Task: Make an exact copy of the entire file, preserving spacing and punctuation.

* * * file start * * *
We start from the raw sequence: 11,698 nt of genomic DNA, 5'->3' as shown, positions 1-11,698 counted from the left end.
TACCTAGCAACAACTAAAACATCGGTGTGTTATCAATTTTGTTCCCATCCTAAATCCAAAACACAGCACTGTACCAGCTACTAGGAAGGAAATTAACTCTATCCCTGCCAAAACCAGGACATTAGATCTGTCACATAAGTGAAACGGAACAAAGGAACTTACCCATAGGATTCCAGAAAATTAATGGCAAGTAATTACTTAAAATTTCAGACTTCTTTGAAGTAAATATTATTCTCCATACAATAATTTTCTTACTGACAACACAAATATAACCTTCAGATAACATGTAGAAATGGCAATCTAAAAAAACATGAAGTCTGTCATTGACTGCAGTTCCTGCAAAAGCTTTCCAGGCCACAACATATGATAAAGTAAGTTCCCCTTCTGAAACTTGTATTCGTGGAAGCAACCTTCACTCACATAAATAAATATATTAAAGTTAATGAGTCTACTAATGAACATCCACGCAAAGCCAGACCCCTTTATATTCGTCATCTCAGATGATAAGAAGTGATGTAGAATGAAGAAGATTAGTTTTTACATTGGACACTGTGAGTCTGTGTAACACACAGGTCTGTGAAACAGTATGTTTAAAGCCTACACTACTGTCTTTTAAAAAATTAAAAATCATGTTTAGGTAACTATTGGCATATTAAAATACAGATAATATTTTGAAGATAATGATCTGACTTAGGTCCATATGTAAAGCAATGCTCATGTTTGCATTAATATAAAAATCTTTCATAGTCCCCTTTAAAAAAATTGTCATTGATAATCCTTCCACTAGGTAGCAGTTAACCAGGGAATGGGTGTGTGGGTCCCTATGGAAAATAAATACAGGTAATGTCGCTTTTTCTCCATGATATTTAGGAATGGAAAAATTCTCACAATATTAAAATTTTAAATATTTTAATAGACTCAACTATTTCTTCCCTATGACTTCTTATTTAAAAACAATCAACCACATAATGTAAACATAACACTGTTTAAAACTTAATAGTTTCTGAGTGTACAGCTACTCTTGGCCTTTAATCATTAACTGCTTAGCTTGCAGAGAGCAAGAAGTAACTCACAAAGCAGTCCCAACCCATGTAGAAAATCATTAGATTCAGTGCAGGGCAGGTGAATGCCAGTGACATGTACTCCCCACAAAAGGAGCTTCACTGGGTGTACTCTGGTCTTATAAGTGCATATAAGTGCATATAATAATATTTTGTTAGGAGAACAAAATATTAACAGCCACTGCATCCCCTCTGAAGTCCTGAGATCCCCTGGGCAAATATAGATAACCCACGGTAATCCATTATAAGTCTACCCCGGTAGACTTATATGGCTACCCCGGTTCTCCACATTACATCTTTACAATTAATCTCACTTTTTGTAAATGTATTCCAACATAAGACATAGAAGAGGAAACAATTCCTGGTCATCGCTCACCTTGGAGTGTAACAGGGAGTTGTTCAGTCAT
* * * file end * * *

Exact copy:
We start from the raw sequence: 11,698 nt of genomic DNA, 5'->3' as shown, positions 1-11,698 counted from the left end.
TACCTAGCAACAACTAAAACATCGGTGTGTTATCAATTTTGTTCCCATCCTAAATCCAAAACACAGCACTGTACCAGCTACTAGGAAGGAAATTAACTCTATCCCTGCCAAAACCAGGACATTAGATCTGTCACATAAGTGAAACGGAACAAAGGAACTTACCCATAGGATTCCAGAAAATTAATGGCAAGTAATTACTTAAAATTTCAGACTTCTTTGAAGTAAATATTATTCTCCATACAATAATTTTCTTACTGACAACACAAATATAACCTTCAGATAACATGTAGAAATGGCAATCTAAAAAAACATGAAGTCTGTCATTGACTGCAGTTCCTGCAAAAGCTTTCCAGGCCACAACATATGATAAAGTAAGTTCCCCTTCTGAAACTTGTATTCGTGGAAGCAACCTTCACTCACATAAATAAATATATTAAAGTTAATGAGTCTACTAATGAACATCCACGCAAAGCCAGACCCCTTTATATTCGTCATCTCAGATGATAAGAAGTGATGTAGAATGAAGAAGATTAGTTTTTACATTGGACACTGTGAGTCTGTGTAACACACAGGTCTGTGAAACAGTATGTTTAAAGCCTACACTACTGTCTTTTAAAAAATTAAAAATCATGTTTAGGTAACTATTGGCATATTAAAATACAGATAATATTTTGAAGATAATGATCTGACTTAGGTCCATATGTAAAGCAATGCTCATGTTTGCATTAATATAAAAATCTTTCATAGTCCCCTTTAAAAAAATTGTCATTGATAATCCTTCCACTAGGTAGCAGTTAACCAGGGAATGGGTGTGTGGGTCCCTATGGAAAATAAATACAGGTAATGTCGCTTTTTCTCCATGATATTTAGGAATGGAAAAATTCTCACAATATTAAAATTTTAAATATTTTAATAGACTCAACTATTTCTTCCCTATGACTTCTTATTTAAAAACAATCAACCACATAATGTAAACATAACACTGTTTAAAACTTAATAGTTTCTGAGTGTACAGCTACTCTTGGCCTTTAATCATTAACTGCTTAGCTTGCAGAGAGCAAGAAGTAACTCACAAAGCAGTCCCAACCCATGTAGAAAATCATTAGATTCAGTGCAGGGCAGGTGAATGCCAGTGACATGTACTCCCCACAAAAGGAGCTTCACTGGGTGTACTCTGGTCTTATAAGTGCATATAAGTGCATATAATAATATTTTGTTAGGAGAACAAAATATTAACAGCCACTGCATCCCCTCTGAAGTCCTGAGATCCCCTGGGCAAATATAGATAACCCACGGTAATCCATTATAAGTCTACCCCGGTAGACTTATATGGCTACCCCGGTTCTCCACATTACATCTTTACAATTAATCTCACTTTTTGTAAATGTATTCCAACATAAGACATAGAAGAGGAAACAATTCCTGGTCATCGCTCACCTTGGAGTGTAACAGGGAGTTGTTCAGTCAT